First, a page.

# Reinvestment Return

A 5 percent, semi-annual bond with a par value of 1000 matures in 10 years and is selling for 925.61 for a 6 percent yield to maturity. Over the life of the bond, the reinvestment income that must be earned in order to realize that 6 percent yield is closest to: A. \$157.63 B. 171.75 C. 232.02 D. \$ 246.04

B

Total cash flows from bond = 2.5%*1000*20 + 1000 = \$ 1500 To get a 6% YTM you need 925.61*1.03^20 = 1671.75 difference is 171.75 => B

i also got B. 925.61*(1.03)^20-(1000+5*10) = 171.75

another way of doing this: the FV of the coupon payments is 671.7594, since N=20 I/Y=3 PMT=25 PV=0 FV=671.75 gross amount of coupons is: 25*20=500 Difference is 671.75-500= 171.75

a good one, bartheezz.

to nail this concept, here you go: it’s from schweser. posted this question a couple of days ago. 3 years ago, an investor purchased a \$1000 face, 4.5% semiannual coupon bond with 7 years to maturity priced to yield at 6.5% for \$888.94. The reinvestment income that must be generated over the life of the bond for the investor to realize a yield of 6.5% is closest to: a) \$72 b) \$76 c) \$80 d) \$83

Following your footsteps … barthezz 76.01 = Ans is C N=14 I/Y= 3.25 PMT=22.5 PV=0 FV=391.01 gross amount of coupons is: 22.5*14=315 Difference is 391.01-315= 76.01 - Dinesh S

or 888.94*(1.0325^14) - (1000 + 22.5*14) = 1391.02 - 1315 = 76.02

B. is correct since you arrive at the same number doing it the non-barthezz way as well.

highparkcfa Wrote: ------------------------------------------------------- > B. is correct since you arrive at the same number > doing it the non-barthezz way as well. non-barthezz way (shocked to see the exact same answer :-))) ) =888.94*(1.0325)^14 - (1000 +22.5*14) =888.94*1.5648 - 1315 =1391.0197- 1315 =76.0197 - Dinesh S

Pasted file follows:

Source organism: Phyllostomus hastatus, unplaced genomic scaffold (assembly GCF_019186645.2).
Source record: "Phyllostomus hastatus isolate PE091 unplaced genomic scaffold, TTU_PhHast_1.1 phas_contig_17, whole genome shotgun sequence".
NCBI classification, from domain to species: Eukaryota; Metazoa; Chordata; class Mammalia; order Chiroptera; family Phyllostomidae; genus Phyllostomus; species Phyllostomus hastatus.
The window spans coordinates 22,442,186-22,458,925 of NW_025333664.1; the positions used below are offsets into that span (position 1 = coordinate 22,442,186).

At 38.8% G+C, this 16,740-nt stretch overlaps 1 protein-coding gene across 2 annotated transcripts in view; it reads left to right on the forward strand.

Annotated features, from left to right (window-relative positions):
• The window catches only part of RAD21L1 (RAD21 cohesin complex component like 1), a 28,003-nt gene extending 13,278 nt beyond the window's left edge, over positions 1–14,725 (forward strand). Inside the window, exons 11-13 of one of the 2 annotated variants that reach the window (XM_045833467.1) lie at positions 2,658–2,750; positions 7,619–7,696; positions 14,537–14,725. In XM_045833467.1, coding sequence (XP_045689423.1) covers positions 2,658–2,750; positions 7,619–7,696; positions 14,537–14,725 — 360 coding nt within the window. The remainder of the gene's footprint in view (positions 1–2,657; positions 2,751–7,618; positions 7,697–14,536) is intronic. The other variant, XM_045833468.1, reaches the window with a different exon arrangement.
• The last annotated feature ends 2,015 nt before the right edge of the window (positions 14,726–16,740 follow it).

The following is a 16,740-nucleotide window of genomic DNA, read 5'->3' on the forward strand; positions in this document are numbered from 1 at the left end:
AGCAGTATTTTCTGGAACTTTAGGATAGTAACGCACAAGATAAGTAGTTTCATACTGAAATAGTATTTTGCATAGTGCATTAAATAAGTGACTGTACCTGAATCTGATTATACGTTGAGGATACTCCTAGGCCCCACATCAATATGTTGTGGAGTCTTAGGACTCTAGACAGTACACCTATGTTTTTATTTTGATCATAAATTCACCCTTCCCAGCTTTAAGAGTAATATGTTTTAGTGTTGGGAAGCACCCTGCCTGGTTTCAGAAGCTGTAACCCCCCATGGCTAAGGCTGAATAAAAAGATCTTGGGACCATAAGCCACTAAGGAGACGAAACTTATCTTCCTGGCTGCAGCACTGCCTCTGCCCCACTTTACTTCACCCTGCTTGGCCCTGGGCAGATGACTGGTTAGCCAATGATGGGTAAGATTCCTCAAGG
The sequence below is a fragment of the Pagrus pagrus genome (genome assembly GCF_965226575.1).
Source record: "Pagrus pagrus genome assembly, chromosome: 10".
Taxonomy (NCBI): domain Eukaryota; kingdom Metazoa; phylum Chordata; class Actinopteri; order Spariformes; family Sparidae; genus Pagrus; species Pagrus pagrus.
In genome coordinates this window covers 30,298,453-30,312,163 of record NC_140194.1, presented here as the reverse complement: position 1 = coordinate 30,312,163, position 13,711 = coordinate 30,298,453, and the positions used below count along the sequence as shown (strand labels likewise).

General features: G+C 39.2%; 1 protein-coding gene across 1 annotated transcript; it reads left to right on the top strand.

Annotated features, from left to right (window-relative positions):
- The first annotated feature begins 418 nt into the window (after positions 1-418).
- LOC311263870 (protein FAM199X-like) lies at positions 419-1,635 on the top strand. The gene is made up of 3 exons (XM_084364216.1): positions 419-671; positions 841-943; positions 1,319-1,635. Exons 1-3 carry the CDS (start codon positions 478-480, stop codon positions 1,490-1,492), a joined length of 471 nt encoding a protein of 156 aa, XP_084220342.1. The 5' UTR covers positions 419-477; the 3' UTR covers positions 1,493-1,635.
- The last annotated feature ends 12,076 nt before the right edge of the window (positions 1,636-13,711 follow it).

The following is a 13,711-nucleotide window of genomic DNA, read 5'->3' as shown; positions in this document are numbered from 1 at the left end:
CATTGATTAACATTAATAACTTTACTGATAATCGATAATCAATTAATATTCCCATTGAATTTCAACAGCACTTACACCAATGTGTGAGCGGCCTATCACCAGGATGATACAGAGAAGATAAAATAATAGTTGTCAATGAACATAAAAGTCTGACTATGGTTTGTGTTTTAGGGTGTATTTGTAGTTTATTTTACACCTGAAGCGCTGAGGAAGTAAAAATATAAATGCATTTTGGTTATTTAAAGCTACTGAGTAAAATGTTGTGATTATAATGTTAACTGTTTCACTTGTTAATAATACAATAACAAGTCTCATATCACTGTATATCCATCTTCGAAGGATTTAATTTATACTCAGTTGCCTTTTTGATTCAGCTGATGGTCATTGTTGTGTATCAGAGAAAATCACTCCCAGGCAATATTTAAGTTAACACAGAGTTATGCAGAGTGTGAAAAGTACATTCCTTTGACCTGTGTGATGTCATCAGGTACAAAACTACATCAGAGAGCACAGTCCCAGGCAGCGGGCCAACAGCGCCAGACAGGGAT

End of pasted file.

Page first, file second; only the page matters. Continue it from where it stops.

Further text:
the are many roads leading to rome… or what is the correct saying? congrats to all. answer is b.

im not getting the right answers at all… for the first question, for example… as i see it, we’re only concerned with re-investment income… that is, income from reinvested coupons… now, there are only 19 coupons that provide reinvestment income (the final coupon is received on maturity, and so does not provide any reinvestmetn income)… so, the FV of coupon payments is 627.92 N=19 I/Y=3 PMT=25 Total coupons is (19*25)=475 therefore, REINVESTMENT income should be 152.92 ??? (which isnt one of the answers anyway) i dont understand why we include the final coupon if it doesnt provide ‘reinvestment’ income

the book says to use the entire 20 coupons… so with that it is 171.75. in fact the calculation shown is: A 5 percent, semi-annual bond with a par value of 1000 matures in 10 years and is selling for 925.61 for a 6 percent yield to maturity. Over the life of the bond, the reinvestment income that must be earned in order to realize that 6 percent yield is closest to: 925.61*1.03^20 - (1000+25*20) = 171.75 as barthezz has shown above.

ahhhh dont worry, i get why you have to use 20 coupons now… technically, you are only getting reinvestment income on 19 of those coupons, so technically, you should only calculate it with 19 coupons… BUT, when using the FV function on the calculator, by using N=19, its assuming the 19th payment was on maturity, thus receiving no interest… (maybe using BGN would fix that)… either way, by using N=20, the coupon received at maturity is cancelled out by the 20th coupon in the total coupon calculation…